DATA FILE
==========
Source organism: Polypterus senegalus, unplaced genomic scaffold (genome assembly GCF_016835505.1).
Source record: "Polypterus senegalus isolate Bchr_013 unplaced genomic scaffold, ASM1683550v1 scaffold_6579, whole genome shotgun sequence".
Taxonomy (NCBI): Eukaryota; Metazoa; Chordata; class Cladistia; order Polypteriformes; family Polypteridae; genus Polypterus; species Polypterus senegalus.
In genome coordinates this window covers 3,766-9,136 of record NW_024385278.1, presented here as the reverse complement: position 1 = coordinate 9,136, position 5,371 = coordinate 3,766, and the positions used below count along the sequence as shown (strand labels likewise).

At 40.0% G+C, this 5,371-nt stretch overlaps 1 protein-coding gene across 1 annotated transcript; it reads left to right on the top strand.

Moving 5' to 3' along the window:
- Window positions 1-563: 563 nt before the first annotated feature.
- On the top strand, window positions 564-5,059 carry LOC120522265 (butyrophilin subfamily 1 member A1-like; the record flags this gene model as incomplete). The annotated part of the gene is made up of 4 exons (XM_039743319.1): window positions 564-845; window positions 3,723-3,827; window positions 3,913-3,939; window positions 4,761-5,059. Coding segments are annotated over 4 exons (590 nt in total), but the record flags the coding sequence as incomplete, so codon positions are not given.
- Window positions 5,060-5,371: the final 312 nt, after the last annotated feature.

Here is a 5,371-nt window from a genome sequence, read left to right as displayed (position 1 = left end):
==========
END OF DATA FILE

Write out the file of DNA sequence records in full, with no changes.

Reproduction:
Source organism: Polypterus senegalus, unplaced genomic scaffold (genome assembly GCF_016835505.1).
Source record: "Polypterus senegalus isolate Bchr_013 unplaced genomic scaffold, ASM1683550v1 scaffold_6579, whole genome shotgun sequence".
Taxonomy (NCBI): Eukaryota; Metazoa; Chordata; class Cladistia; order Polypteriformes; family Polypteridae; genus Polypterus; species Polypterus senegalus.
In genome coordinates this window covers 3,766-9,136 of record NW_024385278.1, presented here as the reverse complement: position 1 = coordinate 9,136, position 5,371 = coordinate 3,766, and the positions used below count along the sequence as shown (strand labels likewise).

At 40.0% G+C, this 5,371-nt stretch overlaps 1 protein-coding gene across 1 annotated transcript; it reads left to right on the top strand.

Moving 5' to 3' along the window:
- Window positions 1-563: 563 nt before the first annotated feature.
- On the top strand, window positions 564-5,059 carry LOC120522265 (butyrophilin subfamily 1 member A1-like; the record flags this gene model as incomplete). The annotated part of the gene is made up of 4 exons (XM_039743319.1): window positions 564-845; window positions 3,723-3,827; window positions 3,913-3,939; window positions 4,761-5,059. Coding segments are annotated over 4 exons (590 nt in total), but the record flags the coding sequence as incomplete, so codon positions are not given.
- Window positions 5,060-5,371: the final 312 nt, after the last annotated feature.

Here is a 5,371-nt window from a genome sequence, read left to right as displayed (position 1 = left end):